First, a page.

Monday, May 20, 2024

From disorder to order: Flocking birds and ‘spinning’ particles

BiochemistryFrom disorder to order: Flocking birds and 'spinning' particles

Researchers Kazuaki Takasan and Kyogo Kawaguchi of the University of Tokyo with Kyosuke Adachi of RIKEN, Japan’s largest comprehensive research institution, have demonstrated that ferromagnetism, an ordered state of atoms, can be induced by increasing particle motility and that repulsive forces between atoms are sufficient to maintain it. The discovery not only extends the concept of active matter to quantum systems but also contributes to the development of novel technologies that rely on the magnetic properties of particles, such as magnetic memory and quantum computing. The findings were published in the journal Physical Review Research.

Flocking birds, swarming bacteria, cellular flows. These are all examples of active matter, a state in which individual agents, such as birds, bacteria, or cells, self-organize. The agents change from a disordered to an ordered state in what is called a “phase transition.” As a result, they move together in an organized fashion without an external controller.

“Previous studies have shown that the concept of active matter can apply to a wide range of scales, from nanometers (biomolecules) to meters (animals),” says Takasan, the first author. “However, it has not been known whether the physics of active matter can be applied usefully in the quantum regime. We wanted to fill in that gap.”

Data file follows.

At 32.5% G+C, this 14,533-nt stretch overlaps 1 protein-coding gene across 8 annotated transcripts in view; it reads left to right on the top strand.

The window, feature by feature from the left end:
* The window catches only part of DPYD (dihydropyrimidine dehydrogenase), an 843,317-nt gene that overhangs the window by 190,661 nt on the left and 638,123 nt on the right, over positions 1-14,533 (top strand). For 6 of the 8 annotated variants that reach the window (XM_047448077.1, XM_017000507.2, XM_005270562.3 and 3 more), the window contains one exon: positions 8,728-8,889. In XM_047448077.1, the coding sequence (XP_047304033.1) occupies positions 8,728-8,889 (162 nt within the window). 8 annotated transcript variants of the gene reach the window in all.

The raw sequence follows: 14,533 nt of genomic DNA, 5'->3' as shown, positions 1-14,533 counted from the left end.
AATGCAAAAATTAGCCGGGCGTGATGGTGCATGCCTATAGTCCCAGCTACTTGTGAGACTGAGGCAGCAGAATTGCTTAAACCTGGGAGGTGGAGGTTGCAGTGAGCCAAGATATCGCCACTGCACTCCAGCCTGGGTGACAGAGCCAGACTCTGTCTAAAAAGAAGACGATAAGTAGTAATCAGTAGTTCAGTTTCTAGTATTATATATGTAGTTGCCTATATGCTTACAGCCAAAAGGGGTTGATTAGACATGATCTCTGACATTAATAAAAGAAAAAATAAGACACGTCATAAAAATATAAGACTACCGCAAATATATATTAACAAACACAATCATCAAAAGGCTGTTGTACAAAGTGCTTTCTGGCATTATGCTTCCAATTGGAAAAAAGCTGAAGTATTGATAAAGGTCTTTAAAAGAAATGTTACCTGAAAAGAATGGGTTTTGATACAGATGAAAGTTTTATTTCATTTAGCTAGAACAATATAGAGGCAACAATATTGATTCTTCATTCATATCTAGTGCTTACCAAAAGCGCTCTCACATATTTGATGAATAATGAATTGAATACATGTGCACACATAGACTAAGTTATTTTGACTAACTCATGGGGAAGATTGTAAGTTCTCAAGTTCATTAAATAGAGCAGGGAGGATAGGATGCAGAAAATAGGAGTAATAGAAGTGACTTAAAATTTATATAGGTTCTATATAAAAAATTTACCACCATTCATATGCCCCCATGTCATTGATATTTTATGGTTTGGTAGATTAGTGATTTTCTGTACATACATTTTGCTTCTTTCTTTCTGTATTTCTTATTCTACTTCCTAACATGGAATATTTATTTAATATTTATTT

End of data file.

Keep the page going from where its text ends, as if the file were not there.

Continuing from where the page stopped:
To fill the gap, the researchers needed to demonstrate a possible mechanism that could induce and maintain an ordered state in a quantum system. It was a collaborative work between physics and biophysics. The researchers took inspiration from the phenomena of flocking birds because, due to the activity of each agent, the ordered state is more easily achieved than in other types of active matter. They created a theoretical model in which atoms were essentially mimicking the behavior of birds. In this model, when they increased the motility of the atoms, the repulsive forces between atoms rearranged them into an ordered state called ferromagnetism. In the ferromagnetic state, spins, the angular momentum of subatomic particles and nuclei, align in one direction, just like how flocking birds face the same direction while flying.

“It was surprising at first to find that the ordering can appear without elaborate interactions between the agents in the quantum model,” Takasan reflects on the finding. “It was different from what was expected based on biophysical models.”

The researcher took a multi-faceted approach to ensure their finding was not a fluke. Thankfully, the results of computer simulations, mean-field theory, a statistical theory of particles, and mathematical proofs based on linear algebra were all consistent. This strengthened the reliability of their finding, the first step in a new line of research.

“The extension of active matter to the quantum world has only recently begun, and many aspects are still open,” says Takasan. “We would like to further develop the theory of quantum active matter and reveal its universal properties.”

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